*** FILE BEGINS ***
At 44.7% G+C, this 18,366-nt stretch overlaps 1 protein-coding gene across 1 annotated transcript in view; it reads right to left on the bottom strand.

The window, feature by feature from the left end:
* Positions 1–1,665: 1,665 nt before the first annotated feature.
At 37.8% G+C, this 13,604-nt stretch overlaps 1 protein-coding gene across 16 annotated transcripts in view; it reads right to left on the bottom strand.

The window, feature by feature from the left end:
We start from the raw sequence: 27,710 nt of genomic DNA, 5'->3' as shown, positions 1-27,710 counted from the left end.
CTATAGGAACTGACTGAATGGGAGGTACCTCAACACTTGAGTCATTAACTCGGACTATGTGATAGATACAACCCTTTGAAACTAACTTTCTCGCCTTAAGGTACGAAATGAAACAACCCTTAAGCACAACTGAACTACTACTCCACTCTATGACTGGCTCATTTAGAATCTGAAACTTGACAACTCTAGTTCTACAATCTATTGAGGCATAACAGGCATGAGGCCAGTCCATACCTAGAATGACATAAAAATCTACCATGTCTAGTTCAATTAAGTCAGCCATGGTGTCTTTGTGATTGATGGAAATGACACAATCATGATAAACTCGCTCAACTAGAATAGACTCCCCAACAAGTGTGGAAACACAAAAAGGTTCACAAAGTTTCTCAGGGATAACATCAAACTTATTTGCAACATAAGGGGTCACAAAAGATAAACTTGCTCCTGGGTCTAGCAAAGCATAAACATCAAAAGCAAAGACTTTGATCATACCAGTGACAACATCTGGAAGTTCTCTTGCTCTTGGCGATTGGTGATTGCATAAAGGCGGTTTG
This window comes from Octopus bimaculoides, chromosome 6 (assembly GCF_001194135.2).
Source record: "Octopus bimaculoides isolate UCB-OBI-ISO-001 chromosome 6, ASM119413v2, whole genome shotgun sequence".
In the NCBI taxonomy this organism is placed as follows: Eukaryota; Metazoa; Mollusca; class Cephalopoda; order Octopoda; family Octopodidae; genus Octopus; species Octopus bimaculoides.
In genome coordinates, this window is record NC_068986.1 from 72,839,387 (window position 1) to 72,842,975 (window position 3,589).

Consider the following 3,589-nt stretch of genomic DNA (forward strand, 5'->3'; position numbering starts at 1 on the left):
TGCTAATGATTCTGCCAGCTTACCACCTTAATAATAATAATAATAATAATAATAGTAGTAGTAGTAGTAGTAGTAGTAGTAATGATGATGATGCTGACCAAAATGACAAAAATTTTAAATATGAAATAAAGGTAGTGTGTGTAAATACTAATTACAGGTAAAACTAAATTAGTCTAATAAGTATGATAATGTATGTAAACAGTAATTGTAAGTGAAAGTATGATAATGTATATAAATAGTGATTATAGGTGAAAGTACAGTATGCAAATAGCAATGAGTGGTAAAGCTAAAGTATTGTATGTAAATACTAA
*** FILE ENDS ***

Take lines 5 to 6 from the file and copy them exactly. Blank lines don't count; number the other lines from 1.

The window, feature by feature from the left end:
We start from the raw sequence: 27,710 nt of genomic DNA, 5'->3' as shown, positions 1-27,710 counted from the left end.